Why comparing yourself to others doesn’t make sense

Comparing ourselves to people who seem ahead of us, while ignoring people beside or behind us, creates a very skewed view of where we rank on that Fail-Succeed scale. We could be above average just by owning a house, but since we are only compared with people who have bigger, nicer houses than us, we feel as though we are at the bottom. 

Be honest, do you often compare yourself to people whom you find unattractive or dumb?

What about people who are homeless or unemployed?

What about ones going through a painful breakup? 

If you answer “no”, now that just doesn’t sound very fair, does it?

Stepping stone is to see our life from a different perspective. It’s better to spend time thinking about how we can improve ourselves and be better than competing with people who probably don’t even know that we exist.

The curated reality of social media

The blame of skewed comparison should not all be placed on us, though. In this day and age, social media has transformed how each person presents themselves to the world, and so our view of others becomes distorted without our control.

When people share snippets of their lives on social media, what they choose to show you is very curated, even without any malicious intent. An influencer may take 100 selfies at the beach, but you only get to see the best one, where they look the most attractive, happy, and successful.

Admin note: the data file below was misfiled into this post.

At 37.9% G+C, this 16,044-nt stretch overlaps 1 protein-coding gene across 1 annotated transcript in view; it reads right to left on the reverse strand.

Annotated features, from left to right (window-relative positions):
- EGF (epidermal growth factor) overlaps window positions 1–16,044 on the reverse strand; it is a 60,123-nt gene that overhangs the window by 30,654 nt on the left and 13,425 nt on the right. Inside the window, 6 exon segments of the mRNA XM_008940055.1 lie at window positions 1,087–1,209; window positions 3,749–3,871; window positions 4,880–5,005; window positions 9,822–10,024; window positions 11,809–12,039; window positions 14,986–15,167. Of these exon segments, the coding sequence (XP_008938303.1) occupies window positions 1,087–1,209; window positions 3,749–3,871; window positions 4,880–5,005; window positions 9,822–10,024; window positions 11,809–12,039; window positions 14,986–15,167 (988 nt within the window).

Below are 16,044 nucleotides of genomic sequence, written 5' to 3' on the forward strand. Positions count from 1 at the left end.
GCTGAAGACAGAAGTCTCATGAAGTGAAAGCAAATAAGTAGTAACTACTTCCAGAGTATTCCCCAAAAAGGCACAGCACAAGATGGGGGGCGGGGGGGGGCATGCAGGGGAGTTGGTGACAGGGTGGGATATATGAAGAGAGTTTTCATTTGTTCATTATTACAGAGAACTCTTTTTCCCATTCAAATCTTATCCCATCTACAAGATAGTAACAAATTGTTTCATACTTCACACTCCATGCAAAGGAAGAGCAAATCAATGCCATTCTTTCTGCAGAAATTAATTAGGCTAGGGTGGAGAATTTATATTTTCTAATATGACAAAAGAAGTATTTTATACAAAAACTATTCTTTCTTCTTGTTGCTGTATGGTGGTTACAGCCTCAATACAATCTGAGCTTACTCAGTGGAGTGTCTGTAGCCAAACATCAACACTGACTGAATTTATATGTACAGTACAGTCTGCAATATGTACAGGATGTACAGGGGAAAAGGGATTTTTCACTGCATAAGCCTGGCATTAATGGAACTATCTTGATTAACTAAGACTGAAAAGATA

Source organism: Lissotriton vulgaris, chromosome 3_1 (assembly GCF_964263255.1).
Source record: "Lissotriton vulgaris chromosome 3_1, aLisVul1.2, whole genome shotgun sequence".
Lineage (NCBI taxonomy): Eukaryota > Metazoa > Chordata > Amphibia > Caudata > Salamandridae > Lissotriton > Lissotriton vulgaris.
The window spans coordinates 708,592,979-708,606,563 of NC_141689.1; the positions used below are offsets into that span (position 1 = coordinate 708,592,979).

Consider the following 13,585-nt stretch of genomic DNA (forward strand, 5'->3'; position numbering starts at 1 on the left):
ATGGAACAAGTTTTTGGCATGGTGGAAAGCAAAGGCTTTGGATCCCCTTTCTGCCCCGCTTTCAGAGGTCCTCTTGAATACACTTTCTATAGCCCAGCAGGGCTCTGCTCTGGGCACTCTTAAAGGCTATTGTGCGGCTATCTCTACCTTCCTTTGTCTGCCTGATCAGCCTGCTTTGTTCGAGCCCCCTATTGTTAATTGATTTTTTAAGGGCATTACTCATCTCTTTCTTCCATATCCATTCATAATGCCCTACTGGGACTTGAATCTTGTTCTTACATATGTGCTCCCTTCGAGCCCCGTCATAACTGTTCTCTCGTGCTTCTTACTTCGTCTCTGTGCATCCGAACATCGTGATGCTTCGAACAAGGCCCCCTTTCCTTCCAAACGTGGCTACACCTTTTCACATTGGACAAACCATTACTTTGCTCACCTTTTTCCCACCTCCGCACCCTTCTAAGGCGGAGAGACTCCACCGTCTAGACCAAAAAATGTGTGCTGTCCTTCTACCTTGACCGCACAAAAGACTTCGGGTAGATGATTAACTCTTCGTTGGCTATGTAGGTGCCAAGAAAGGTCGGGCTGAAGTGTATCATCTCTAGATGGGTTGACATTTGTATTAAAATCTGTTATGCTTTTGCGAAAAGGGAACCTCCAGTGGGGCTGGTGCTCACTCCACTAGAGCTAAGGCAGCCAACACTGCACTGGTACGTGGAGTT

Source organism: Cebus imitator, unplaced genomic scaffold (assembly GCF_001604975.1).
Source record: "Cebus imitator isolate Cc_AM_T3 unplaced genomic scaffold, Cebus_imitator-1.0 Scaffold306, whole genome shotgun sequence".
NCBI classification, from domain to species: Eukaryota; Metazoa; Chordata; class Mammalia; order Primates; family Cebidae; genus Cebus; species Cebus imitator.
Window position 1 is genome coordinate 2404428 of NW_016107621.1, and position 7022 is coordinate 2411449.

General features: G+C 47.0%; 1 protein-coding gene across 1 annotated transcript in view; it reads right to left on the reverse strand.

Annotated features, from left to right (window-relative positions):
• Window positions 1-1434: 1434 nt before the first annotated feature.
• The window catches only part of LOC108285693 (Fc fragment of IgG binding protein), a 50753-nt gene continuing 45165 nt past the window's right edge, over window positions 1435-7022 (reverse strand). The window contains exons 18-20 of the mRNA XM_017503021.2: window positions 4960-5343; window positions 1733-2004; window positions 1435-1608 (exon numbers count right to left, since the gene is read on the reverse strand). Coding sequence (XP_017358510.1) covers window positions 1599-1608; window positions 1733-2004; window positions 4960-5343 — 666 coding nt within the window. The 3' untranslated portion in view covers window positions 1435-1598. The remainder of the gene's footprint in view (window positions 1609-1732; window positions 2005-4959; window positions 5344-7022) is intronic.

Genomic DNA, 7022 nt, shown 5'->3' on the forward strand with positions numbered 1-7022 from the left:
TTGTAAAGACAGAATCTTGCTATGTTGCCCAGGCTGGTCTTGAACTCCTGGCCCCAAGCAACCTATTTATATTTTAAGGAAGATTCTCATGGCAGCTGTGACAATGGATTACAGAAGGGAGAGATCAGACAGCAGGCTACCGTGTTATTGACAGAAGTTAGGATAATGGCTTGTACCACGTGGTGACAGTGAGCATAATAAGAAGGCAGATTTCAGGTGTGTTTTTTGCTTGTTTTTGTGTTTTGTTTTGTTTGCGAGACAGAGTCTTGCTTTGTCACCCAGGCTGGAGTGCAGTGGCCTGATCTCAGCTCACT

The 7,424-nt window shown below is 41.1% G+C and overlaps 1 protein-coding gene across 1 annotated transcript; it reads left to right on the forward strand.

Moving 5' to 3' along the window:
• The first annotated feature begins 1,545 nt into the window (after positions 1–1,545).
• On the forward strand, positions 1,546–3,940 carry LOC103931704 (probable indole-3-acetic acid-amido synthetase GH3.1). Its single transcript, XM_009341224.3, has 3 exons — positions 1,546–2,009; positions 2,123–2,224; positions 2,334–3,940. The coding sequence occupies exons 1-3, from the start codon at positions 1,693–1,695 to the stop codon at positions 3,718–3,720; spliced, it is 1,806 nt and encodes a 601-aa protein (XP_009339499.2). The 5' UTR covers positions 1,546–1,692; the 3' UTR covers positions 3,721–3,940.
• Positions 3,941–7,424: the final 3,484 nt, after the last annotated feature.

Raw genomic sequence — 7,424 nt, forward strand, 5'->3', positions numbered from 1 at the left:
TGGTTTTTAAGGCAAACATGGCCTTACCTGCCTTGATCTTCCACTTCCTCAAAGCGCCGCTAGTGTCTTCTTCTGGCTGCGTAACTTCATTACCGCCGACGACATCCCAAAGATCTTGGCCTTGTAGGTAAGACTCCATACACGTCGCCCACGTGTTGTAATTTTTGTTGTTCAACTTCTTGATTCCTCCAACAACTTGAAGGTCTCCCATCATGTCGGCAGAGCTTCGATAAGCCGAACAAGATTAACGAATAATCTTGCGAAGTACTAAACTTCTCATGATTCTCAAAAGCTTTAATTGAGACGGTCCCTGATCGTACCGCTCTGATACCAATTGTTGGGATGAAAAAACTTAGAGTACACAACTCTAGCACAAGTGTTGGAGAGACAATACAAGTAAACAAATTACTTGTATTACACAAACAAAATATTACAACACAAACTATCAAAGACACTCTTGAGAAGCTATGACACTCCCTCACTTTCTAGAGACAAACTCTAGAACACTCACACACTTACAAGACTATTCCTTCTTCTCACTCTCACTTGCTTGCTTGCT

Everybody has their ups and downs

What you don’t get to see are the other 99 pictures of them looking less attractive, less happy, or at less exciting places. They usually don’t make stories when they are having a tough time or feeling pain.

People share happy moments of their life instead of ones of boredom, self-doubt, and stress, but it does not mean they don’t have such moments. They still do, but since those are less visible, it is easy to forget that. 

When you feel hopeless or have negative thoughts, it can feel like you are all alone, and so you must be doing something wrong.

The only thing you’re doing wrong is comparing yourself to a curated presentation of highlights, rather than to reality itself. Take a deep breath.

It’s useful to remember that the prettiest, smartest, most successful people still sit down on the toilet, still look weird when sneezing, and have embarrassing memories from their job or the past, even if we don’t usually get to see it. 

People are more alike than different, and that includes all those imperfections. Focus on yourself.

feeling of failure

The complicated “success” of others

We are only able to compare ourselves to others this way because we know which criteria to look for. Wealth, attractiveness, influence, and intelligence are among the key things that seem to matter. 

But why is that?

Is a rich person inherently happier than someone with an average income? Is someone with a high IQ and a PhD in Theoretical Physics really doing better in life than a farmer? Is someone with kids always going to sleep more satisfied than someone without?

Let’s talk about reality

In reality, rich people can feel like a failure when they struggle to maintain relationships, and married people can feel bad because they didn’t get their dream job.

When we look at the person who seems successful, we should keep in mind that they may not see themselves this way, and they may have doubts we aren’t aware of. We all have our challenges.

On the other hand, nobody deserves to feel pain. Mental health issues are very common nowadays and if you feel like you are not finding success and happiness search for practical ways to feel good again.